Step On Charlie's Bunion!

Great Smoky Mountains National Park 

A knobby, rock outcrop overlooks mountain ridges.
The bare, rocky promontory of Charlies Bunion offers amazing views of the mountains.

Bob Carr photo.

You may be footsore after a hike to Charlies Bunion, but the breathtaking mountain views you'll enjoy from this picturesque stone outcrop are worth a few minor aches and pains! Charlies Bunion is located along the storied Appalachian Trail, which runs 2,000 miles from Georgia to Maine. But you’ll only have to walk four miles of the trail to reach the craggy bunion.

Beginning at the Newfound Gap parking area, the trail to Charlies Bunion follows the crest of the mountains through cool and shady, high-elevation spruce fir forests. Here and there along the trail, views of distant mountains open up. From spring through fall, abundant wildflowers line the trail.

The 8.0 mile round-trip hike is considered “strenuous” in difficulty and takes most hikers 6-8 hours to complete. Weather conditions can change rapidly at high elevation, so be sure to pack a jacket that is wind and water resistant. Wear sturdy, ankle supporting boots. And carry plenty of food and water in your pack to refuel during the day.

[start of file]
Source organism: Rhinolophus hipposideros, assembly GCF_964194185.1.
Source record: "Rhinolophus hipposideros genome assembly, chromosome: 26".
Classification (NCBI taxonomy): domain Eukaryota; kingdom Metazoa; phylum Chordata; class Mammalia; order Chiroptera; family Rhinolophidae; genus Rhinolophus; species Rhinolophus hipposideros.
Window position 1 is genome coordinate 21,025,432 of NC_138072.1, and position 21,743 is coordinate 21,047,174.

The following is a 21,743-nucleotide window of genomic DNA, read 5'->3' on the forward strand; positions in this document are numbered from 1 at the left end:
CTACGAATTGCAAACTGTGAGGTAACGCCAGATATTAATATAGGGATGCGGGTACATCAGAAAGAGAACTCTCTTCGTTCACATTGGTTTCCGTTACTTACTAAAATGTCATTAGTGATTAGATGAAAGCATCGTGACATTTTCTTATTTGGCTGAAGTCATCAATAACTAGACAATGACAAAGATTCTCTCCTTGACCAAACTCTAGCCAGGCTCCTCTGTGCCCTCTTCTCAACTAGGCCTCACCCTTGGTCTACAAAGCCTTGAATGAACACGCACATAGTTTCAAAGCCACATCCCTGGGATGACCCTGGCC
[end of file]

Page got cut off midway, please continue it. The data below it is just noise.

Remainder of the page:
Plan your visit to Great Smoky Mountains National Park and learn more about Charlies Bunion.

An Odd Name for a Beautiful Overlook

Rays of sunshine fall over the mountains in a sunset view from the bunion.
At day's end, the sun dips below the mountains surrounding Charlies Bunion.

Bob Carr photo

Before Great Smoky Mountains National Park was established, this rocky promontory was known as "Fodderstack." In 1925, a fire ripped through the area, killing most of the trees on the slopes of the peak. Four years later, an intense rain storm hit the area. Without live tree roots to anchor the soil, the cloudburst scoured the soil from the slope, leaving bare rock. 

Shortly after the storm, a group of hikers headed out to the peak to survey the devastation. In the group was Charlie Conner, a man who had long suffered from a painful bunion. Looking at the bare rock knob, one of the other hikers said, "That sticks out like Charlie's Bunion." The name stuck!